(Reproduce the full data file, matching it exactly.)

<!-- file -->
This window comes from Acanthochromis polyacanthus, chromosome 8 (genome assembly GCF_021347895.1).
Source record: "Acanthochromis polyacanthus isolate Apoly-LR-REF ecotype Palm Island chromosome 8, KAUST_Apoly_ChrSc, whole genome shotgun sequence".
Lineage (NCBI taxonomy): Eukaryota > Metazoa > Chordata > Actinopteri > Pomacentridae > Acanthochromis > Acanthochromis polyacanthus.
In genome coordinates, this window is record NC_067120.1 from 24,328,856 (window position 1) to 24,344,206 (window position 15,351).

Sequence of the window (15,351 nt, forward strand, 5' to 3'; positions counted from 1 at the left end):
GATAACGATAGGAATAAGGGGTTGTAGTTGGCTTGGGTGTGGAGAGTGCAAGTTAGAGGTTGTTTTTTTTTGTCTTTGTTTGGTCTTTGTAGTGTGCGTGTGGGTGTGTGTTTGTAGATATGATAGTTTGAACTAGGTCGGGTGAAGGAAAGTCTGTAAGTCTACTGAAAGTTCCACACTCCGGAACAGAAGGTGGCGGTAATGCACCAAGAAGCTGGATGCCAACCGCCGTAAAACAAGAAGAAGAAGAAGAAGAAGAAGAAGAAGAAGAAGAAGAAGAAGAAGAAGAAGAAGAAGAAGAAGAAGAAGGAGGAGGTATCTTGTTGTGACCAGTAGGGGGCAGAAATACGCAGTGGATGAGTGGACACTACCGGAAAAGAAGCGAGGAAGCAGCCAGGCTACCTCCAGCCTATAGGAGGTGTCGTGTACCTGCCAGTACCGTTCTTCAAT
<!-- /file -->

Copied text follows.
This window comes from Acanthochromis polyacanthus, chromosome 8 (genome assembly GCF_021347895.1).
Source record: "Acanthochromis polyacanthus isolate Apoly-LR-REF ecotype Palm Island chromosome 8, KAUST_Apoly_ChrSc, whole genome shotgun sequence".
Lineage (NCBI taxonomy): Eukaryota > Metazoa > Chordata > Actinopteri > Pomacentridae > Acanthochromis > Acanthochromis polyacanthus.
In genome coordinates, this window is record NC_067120.1 from 24,328,856 (window position 1) to 24,344,206 (window position 15,351).

Sequence of the window (15,351 nt, forward strand, 5' to 3'; positions counted from 1 at the left end):
GATAACGATAGGAATAAGGGGTTGTAGTTGGCTTGGGTGTGGAGAGTGCAAGTTAGAGGTTGTTTTTTTTTGTCTTTGTTTGGTCTTTGTAGTGTGCGTGTGGGTGTGTGTTTGTAGATATGATAGTTTGAACTAGGTCGGGTGAAGGAAAGTCTGTAAGTCTACTGAAAGTTCCACACTCCGGAACAGAAGGTGGCGGTAATGCACCAAGAAGCTGGATGCCAACCGCCGTAAAACAAGAAGAAGAAGAAGAAGAAGAAGAAGAAGAAGAAGAAGAAGAAGAAGAAGAAGAAGAAGAAGAAGAAGAAGGAGGAGGTATCTTGTTGTGACCAGTAGGGGGCAGAAATACGCAGTGGATGAGTGGACACTACCGGAAAAGAAGCGAGGAAGCAGCCAGGCTACCTCCAGCCTATAGGAGGTGTCGTGTACCTGCCAGTACCGTTCTTCAAT